Besides being stupid and downright broken at times, the AI ​​also absorbs bullets, making most weapons decidedly weak. Weapons like the M16 alleviate this problem somewhat, but ammo is nearly impossible to find unless the enemies you’re fighting are themselves using the same weapon. You can buy ammo from vending machines around Edensin, but the game doesn’t make it easy to find them. The game map is horrible, both difficult to navigate and lacking in relevant information. Vending machines are not located on the map; in fact, the only icons that exist are for stores which often have no function outside of skinning. It’s also rare that you find yourself drowning in cash, so buying just a small amount of ammo will empty your pockets in a heartbeat.

As a result of all of this, I spent most of the game using pistols instead of something more powerful, and the lukewarmness of each handgun is only exacerbated by getting used to Postal 4 to artificially inflate the difficulty by throwing dozens of enemies at you at once. Dying is inconsequential as you don’t lose any progress and can simply return to where you were after respawning, but slowly killing all the brain dead enemies in the game remains a monotonous chore.

Other than running errands and shooting people, you’ll spend the rest of your time walking through the town of Edensin. The map is large enough that getting around takes a while, and Postal 4 ensures that getting around is deliberately frustrating. You can hop on a mobility scooter to travel slightly faster than the Postal Dude’s running speed, but finding one isn’t as easy as you might think. There are many mobility scooter rental stations scattered around the map, but renting one costs $50, which is not a trivial sum. The billing for these vehicles is especially egregious as they usually disappear if you enter a cutscene or leave them alone for too long, so you’ll be spending much of your time simply trying to find an abandoned scooter that you can commandeer for free.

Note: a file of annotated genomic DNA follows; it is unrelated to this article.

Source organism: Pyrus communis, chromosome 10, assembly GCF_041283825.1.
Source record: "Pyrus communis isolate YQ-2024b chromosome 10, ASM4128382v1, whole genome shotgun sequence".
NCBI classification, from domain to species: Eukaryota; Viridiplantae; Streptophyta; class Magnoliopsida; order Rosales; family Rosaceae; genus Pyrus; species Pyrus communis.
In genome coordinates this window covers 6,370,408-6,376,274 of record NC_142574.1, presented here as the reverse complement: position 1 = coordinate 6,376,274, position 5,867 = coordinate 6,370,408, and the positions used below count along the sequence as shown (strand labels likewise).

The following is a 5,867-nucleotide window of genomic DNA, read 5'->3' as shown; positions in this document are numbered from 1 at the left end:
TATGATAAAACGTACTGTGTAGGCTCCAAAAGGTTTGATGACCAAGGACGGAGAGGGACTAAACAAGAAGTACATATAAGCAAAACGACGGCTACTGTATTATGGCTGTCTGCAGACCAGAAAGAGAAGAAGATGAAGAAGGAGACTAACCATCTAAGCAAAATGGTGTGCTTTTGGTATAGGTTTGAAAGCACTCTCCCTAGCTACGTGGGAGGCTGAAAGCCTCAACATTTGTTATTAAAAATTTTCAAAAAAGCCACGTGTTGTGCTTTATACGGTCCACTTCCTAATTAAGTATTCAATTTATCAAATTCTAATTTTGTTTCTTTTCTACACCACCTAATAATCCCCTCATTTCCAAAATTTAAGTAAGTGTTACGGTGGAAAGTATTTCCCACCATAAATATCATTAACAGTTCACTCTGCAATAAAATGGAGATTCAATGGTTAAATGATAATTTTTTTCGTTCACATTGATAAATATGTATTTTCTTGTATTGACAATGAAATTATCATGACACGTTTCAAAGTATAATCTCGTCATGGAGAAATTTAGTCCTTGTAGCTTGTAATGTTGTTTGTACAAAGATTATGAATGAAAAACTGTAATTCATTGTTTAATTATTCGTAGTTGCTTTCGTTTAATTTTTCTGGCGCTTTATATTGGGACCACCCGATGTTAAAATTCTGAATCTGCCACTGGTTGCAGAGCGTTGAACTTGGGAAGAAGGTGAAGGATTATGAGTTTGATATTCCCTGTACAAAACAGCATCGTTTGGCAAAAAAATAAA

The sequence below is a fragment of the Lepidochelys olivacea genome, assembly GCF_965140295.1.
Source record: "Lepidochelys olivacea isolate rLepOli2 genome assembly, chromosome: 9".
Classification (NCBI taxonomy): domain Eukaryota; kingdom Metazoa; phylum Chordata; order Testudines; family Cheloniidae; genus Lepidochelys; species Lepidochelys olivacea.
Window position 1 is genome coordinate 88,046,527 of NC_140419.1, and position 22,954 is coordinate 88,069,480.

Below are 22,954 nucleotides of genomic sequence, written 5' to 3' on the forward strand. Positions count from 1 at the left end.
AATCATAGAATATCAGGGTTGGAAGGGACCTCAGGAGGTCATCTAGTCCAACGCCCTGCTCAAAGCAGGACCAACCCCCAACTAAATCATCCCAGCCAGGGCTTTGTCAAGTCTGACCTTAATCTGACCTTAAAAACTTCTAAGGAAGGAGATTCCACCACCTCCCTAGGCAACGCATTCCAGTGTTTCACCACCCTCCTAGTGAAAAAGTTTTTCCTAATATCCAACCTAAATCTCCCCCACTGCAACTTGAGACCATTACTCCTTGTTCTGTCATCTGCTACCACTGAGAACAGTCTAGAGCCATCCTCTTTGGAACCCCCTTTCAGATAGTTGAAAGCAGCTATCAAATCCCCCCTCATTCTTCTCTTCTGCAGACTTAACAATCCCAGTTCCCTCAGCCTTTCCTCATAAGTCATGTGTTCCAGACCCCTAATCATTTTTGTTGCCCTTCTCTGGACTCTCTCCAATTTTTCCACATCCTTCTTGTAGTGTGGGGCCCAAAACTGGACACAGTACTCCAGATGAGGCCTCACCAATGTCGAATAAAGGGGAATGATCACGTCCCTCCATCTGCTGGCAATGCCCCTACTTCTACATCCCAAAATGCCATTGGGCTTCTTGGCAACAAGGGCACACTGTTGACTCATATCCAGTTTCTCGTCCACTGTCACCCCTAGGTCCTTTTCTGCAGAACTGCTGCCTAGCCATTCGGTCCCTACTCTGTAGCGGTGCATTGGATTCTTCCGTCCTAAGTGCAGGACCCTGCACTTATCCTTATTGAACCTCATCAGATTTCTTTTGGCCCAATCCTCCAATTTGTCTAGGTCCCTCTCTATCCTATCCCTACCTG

To make matters worse, Postal 4 is riddled with technical issues, especially when traversing the open world. It’s an ugly and dated game, but even on a powerful PC the frame rate struggles to keep up. Quick Save is also a necessity as it constantly crashes on the desktop. Some of these crashes are completely random, but there are others that I could easily replicate. A race, for example, takes place at a theme park and tasks you with disabling all of its power boxes. I used the game’s cumbersome platform to disable all of them without alerting the firearms staff, but the last one was located halfway up a roller coaster. I assumed riding the roller coaster was the only way to reach it, but every time I interacted with the cart, the game immediately crashed. The same thing happens with the other two roller coasters in the park. In the end, I resorted to firing the power box, which then alerted all nearby enemies. You can eventually complete the game as a pacifist, but it’s difficult to do so when the non-lethal approach is broken.

The same goes during your aforementioned shift as a prison guard, as you get a baton with an optional non-lethal mode if you don’t want to mindlessly kill everyone. I tried to subdue all of the prisoners using this, but at some point it stopped having an effect, forcing me to switch to a deadly option instead.